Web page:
The Boy Who Grew Dragons by Andy Shepherd

The Boy who Grew Dragons by Andy Shepherd

Based on an inspired concept, this is a funny and heart-warming tale of magic, family and friendship.

When Grandad suggests they clear the patch of wilderness at the bottom of the garden to grow raspberries, Tomas imagines a plate-sized jam tart with different coloured sections like a multi-coloured pizza. He’s less keen on Grandad’s ideas for radishes, beans, onions and cauliflowers but Tomas’s concerns quickly disappear when they discover a dragon-fruit plant. He takes one of the glowing pineapple-y sprouting fruits home where it hatches – into a tiny real-life dragon! Unknown to Grandad, they’re been growing dragons. But, as Tomas quickly discovers, looking after a dragon is much harder than it sounds. Even tiny dragons eat and poo A LOT – and the poo explodes if it’s allowed to dry! And that’s not the biggest problem: there is the little matter of keeping the existence of the dragon secret and coping when your best friends all want one too.

Growing dragons: debut author, Andy Shepherd, has invented a concept that will instantly appeal to children. Who wouldn’t want to grow a dragon? Even the problems that Tomas describes – singed eyebrows, exploding poo and razor sharp claws – won’t put young readers off wanting to follow in Tomas’s footsteps. Indeed, I fully expect them to lap up this funny and heart-warming tale of magic, family and friendship.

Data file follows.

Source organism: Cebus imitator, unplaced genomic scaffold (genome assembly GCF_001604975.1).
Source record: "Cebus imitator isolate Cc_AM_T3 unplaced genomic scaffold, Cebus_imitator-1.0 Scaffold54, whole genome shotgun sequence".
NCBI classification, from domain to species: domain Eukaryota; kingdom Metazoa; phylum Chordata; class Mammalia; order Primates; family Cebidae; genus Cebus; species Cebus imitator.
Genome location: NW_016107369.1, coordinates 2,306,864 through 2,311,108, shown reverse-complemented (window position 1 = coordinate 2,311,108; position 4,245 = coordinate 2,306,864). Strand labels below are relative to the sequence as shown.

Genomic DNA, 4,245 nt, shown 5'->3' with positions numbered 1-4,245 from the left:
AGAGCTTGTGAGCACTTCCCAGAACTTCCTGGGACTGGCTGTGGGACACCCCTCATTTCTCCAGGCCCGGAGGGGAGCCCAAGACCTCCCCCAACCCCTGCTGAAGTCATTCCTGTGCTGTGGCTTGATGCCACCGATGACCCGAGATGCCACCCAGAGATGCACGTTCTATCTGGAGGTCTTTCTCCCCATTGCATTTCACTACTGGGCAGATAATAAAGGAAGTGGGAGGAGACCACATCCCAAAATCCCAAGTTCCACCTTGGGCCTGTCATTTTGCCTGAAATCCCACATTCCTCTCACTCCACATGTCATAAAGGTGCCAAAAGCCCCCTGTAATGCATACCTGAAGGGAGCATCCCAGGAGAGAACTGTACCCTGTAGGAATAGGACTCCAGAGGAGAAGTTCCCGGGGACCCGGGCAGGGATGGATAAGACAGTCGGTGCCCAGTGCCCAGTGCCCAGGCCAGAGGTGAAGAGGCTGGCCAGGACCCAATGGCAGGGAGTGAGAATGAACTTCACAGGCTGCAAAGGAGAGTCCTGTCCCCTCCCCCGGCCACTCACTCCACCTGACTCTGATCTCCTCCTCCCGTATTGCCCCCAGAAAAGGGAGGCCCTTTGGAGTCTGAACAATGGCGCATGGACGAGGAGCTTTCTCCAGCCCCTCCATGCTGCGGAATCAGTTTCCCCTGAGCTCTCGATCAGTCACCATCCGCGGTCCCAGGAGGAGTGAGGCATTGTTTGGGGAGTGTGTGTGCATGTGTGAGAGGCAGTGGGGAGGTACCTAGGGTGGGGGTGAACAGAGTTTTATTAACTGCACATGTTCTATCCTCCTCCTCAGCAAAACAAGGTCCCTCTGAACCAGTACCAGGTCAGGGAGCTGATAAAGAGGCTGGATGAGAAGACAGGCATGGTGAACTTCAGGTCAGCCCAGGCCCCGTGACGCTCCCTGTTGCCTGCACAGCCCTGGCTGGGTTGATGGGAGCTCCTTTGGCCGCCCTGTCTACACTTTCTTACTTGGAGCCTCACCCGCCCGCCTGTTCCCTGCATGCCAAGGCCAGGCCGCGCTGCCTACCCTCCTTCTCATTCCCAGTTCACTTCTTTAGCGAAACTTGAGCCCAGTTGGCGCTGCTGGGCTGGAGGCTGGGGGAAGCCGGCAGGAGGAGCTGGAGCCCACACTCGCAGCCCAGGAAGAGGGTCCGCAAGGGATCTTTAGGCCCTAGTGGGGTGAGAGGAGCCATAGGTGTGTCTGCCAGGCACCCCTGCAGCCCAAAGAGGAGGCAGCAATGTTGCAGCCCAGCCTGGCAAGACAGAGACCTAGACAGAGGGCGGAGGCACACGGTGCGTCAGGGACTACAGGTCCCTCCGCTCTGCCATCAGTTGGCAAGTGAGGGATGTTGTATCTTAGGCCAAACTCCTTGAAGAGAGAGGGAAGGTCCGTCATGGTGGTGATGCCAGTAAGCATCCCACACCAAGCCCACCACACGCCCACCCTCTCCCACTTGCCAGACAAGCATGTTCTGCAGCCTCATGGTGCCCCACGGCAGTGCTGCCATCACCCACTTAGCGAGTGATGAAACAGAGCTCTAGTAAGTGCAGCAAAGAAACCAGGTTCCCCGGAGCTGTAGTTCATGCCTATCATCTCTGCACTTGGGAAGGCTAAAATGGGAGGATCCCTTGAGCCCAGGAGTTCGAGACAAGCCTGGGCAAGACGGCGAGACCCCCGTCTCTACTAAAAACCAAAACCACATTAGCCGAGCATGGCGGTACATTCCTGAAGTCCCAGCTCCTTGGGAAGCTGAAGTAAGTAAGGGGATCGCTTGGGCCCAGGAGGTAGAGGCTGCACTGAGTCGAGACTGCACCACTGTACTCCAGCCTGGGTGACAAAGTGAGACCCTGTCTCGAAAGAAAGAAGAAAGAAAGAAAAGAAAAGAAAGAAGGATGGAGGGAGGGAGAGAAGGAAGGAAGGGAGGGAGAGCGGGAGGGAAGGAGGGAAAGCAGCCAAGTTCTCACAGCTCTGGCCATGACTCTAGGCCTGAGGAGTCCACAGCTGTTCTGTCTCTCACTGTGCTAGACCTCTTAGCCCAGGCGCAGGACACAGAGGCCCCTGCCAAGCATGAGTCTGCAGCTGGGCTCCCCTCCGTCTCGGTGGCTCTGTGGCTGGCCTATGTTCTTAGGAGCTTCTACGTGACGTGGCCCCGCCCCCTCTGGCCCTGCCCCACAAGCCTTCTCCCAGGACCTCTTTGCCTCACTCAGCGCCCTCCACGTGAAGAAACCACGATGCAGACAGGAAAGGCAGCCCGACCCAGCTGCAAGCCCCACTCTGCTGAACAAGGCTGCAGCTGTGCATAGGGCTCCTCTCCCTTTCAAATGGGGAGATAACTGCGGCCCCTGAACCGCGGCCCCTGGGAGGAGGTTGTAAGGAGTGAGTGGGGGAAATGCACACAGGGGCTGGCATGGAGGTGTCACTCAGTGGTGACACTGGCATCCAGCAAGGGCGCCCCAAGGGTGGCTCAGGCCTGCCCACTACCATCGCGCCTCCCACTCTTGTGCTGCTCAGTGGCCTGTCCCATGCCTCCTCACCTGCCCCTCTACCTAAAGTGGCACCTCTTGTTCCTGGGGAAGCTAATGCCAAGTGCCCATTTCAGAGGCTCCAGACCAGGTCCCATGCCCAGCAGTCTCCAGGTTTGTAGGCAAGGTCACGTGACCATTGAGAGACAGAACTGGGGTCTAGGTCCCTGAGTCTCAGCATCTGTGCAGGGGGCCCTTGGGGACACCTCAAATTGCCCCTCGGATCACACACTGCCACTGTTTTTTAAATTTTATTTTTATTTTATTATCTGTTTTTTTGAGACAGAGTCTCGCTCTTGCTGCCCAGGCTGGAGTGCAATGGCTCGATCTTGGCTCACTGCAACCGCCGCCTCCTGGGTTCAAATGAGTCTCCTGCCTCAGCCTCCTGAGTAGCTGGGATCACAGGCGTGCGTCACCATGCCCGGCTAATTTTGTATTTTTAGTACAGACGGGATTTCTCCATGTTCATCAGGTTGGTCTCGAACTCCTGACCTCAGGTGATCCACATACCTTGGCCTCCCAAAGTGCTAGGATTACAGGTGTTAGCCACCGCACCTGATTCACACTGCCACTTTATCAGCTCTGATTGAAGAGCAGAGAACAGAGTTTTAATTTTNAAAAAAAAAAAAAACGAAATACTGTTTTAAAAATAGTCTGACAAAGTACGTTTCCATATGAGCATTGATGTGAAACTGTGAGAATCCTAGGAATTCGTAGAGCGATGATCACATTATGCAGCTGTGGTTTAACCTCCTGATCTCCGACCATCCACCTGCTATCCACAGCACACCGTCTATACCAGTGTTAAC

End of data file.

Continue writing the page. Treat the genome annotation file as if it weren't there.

Readers will easily identify with our main character, Tomas, but the thing that struck me the most about this book is how well-realised every character is. I just loved the individual quirks assigned to each member of Tomas’s family. For example, Dad loves music and spends most of his time plugged into his headphones. Thus, when he takes them off at mealtimes, Tomas’s mum feels compelled to make the most of it by talking non-stop at about a hundred miles an hour. Tomas, however, believes that Dad is really just composing tunes in his head and the nods mum takes as agreement are actually him keeping time.

Tomas’s two-year old sister, Charlotte (known as Lolli) is also wonderful and it’s great fun to read how she helps Tomas keep the existence of his dragon secret. (It helps that she can’t yet talk and has a history of causing mayhem).

The plot itself is straightforward and simple enough for emerging readers to follow. There is, however, plenty of interest in the individual scenes not to mention plenty of giggles in the slightly slapstick humour.

The story is complemented by a wonderful selection of black and white illustrations by the super-talented Sara Ogilvie (who also provided the fabulous illustrations for Julia Donaldson’s The Detective Dog and, for older readers, Phil Earle’s Demolition Dad). The illustrations of the human characters – Tomas, Grandad and especially Grandad’s grumpy neighbour – are all instantly appealing but it is the pictures of the dragons that really stand out: just check out the picture of Flicker the dragon eating a cucumber on the opening page of the book to see what I mean.

If you enjoyed this, you might want to check out Dave Pigeon by Swapna Haddow which has recently been selected for the Tom Fletcher Book Club. Or why not try another super-talented debut author for this age range in Kita Mitchell’s Grandma Dangerous and the Dog of Destiny (available from 28th June 2018).

ISBN: 978-1848126497
Publication date: June 2018
Publisher: Piccadilly Press
Pages: 224
Author’s website: Andy Shepherd and Sara Ogilvie


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